Now I did try the same setup a second time with a different element that I also had. I also bought this from All Electronics a long time ago, but unfortunately they don’t sell that unit any more, so the specs are unknown. The only things I know is that the unit itself is smaller, 30mm square as compared the the other unit at 40mm square, and the smaller unit drew about 2.5 A when first powered on as opposed to about 5.5 A that the other unit drew at 12 V. This configuration was at least stable, the hot side topped out at about 110 F, and the top disc dropped to about 45 F. I would have expected a higher temperature difference to have developed, but I think the smaller unit lacked the cooling power to get the 1/4 inch thick disc any colder.

Build #2

Armed with the knowledge that I was not sinking enough heat, I got a slightly larger, cheap CPU heat sink, about $9.99 from NewEgg. I also purchased two more of the 3 inch diameter aluminum discs from eBay, just in case. After a few experiments, I was having the same issue with the large cooler, heat would build up extremely fast on the hot side, limiting the temperature drop on the top side. I also had the same issue with the small cooler, not being able to drop the temperature of the disc very well. Although testing the small unit on the new heatsink, without the top disc revealed that the units were reaching a good temperature, just below 30 F, cold enough to form a bit of frost on the top.

I experimented more with the large unit, using the 3 spare discs in increase the mass of the heat sink. Although I used quite a bit of thermal paste, I feel that the effectiveness was limited by the heat transfer between the discs. But it did seem to work better.

As you can see, I didn’t bother making a frame for this experiment, I may have been a bit premature on printing a frame for the first build. With this setup, it initially worked fairly well with the big element, dropping the top plate temperature down to about 25 F. This seemed promising, but the hot side rose to around 140 F after
5 minutes or so, which brought the top disc up to around 40 F. I shut it down around then, because i didn’t know when or if it would achieve a stasis. I did test this with the smaller cooler, which did reach a static state, just under 100 F on the hot side, and about 50 F on the cold disc. I removed the top plate to measure the unit directly, and showed about 30 F on the top of the unit. A similar direct measurement of the top of the larger unit showed an initial temperature of -10 F, again that quickly rose with the heat buildup on the other side.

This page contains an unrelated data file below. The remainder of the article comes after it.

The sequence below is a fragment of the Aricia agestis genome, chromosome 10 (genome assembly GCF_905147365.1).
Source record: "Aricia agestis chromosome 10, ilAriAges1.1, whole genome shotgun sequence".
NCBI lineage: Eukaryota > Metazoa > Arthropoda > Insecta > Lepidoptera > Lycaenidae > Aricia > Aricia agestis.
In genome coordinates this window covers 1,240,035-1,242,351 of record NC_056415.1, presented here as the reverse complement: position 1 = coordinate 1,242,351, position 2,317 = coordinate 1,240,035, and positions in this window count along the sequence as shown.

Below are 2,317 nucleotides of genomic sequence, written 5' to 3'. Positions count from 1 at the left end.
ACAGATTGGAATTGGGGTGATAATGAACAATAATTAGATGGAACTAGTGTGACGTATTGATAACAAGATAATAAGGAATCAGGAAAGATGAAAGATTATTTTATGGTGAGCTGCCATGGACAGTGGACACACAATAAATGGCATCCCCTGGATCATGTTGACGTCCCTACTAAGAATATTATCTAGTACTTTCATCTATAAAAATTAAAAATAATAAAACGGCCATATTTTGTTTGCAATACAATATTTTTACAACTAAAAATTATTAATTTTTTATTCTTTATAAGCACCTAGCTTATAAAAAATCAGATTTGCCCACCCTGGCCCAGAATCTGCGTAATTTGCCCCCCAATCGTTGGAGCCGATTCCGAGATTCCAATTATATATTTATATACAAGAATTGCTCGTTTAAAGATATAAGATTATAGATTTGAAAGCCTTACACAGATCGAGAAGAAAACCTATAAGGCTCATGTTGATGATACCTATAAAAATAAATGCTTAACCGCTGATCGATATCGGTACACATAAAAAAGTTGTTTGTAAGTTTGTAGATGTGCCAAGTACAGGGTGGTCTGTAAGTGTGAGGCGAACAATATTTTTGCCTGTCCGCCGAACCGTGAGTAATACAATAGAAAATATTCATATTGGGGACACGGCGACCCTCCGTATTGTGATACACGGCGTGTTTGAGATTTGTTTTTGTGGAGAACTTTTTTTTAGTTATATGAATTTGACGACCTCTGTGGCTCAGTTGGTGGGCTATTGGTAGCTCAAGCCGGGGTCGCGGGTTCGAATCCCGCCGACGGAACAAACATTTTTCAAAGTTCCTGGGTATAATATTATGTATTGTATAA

General Observations

While part 1 of this project has not left us with a unit that can meet the project goal, we have learned a lot that will hopefully lead to that. Let’s review.

  1. The large 40mm square, 80 Watt max cooling power element should have the cooling power required for this application, it demonstrated the ability to quickly cool the aluminum disc, and showed a fairly high temperature delta.
  2. The heatsink needs to be larger to support the large cooling element. It generated tons of waste heat, that all heat sink configurations in the experiment failed to dissipate quickly enough to reach a static state.
  3. The small cooling element, of unknown spec, did not have the cooling power required to keep the aluminum disc at a low enough temperature for the application.
  4. All the tested heasink configurations were enough to bring the small cooling element to a static state.


  1. The large cooling element needs to be tested with larger, more effective heat sinks.
  2. The small cooling element will not be used in further experiments.
  3. I should explore different cooling elements to use.

That’s it for now. Hopefully in the next installment I can demonstrate a working unit!

3 thoughts on “Project Logs: Frosty Mug, Part 1”

  1. Pingback: Fail of the Week: Project Frosty Mug is Merely Chilly

  2. Pingback: Fail of the Week: Project Frosty Mug is Merely Chilly - RaspberryPiBoards

  3. You should current limit your power supply for the cooling element. The unit is only rated for 8.1A max but your supply is rated for 10A so you could be overdriving the cooling element by 25% all of which is excess heat!